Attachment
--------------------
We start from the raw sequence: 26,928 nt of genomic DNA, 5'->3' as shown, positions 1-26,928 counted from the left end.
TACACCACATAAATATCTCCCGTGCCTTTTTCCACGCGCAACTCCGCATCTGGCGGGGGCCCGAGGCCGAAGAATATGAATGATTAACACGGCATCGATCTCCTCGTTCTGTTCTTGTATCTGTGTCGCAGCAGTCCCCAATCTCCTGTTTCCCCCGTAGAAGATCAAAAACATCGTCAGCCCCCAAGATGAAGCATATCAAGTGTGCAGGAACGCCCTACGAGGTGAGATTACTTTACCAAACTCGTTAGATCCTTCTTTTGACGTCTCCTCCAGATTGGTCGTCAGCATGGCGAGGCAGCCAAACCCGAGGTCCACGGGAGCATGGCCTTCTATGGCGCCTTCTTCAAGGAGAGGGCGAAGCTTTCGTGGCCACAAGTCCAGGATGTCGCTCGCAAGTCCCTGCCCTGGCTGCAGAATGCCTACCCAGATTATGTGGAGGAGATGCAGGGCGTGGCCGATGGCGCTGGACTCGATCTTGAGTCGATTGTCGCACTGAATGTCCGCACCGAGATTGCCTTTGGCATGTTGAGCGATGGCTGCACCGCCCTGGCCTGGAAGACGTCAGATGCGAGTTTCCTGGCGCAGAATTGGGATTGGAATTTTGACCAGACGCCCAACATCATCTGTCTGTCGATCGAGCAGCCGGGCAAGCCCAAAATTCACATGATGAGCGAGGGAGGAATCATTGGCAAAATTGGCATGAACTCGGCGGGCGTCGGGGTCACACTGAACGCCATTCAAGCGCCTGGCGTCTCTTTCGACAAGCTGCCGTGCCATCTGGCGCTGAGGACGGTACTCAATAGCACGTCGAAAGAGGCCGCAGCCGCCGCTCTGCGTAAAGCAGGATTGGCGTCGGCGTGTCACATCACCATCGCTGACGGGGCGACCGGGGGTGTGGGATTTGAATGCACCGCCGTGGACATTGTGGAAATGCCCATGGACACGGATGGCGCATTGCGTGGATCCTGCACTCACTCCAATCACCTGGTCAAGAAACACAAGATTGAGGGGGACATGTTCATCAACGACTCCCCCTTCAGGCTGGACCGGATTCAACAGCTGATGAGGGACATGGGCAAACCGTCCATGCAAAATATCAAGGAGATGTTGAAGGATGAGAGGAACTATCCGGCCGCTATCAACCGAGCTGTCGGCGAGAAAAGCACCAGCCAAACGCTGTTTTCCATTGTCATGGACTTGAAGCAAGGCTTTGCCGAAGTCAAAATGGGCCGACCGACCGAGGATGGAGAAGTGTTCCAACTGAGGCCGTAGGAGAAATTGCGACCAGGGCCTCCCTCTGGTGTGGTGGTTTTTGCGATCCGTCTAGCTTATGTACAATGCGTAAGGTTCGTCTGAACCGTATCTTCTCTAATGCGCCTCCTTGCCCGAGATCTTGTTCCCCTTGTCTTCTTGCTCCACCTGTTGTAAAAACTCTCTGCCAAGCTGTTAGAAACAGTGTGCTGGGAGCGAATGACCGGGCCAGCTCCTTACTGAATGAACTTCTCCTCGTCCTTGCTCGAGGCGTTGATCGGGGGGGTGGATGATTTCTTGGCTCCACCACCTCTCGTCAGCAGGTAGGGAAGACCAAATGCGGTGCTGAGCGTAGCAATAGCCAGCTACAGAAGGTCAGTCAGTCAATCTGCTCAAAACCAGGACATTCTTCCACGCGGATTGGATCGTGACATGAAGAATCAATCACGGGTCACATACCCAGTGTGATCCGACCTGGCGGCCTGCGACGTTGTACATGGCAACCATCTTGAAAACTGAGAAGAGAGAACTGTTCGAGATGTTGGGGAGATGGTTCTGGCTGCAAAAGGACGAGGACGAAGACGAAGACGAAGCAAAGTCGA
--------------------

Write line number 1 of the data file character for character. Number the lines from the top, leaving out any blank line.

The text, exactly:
We start from the raw sequence: 26,928 nt of genomic DNA, 5'->3' as shown, positions 1-26,928 counted from the left end.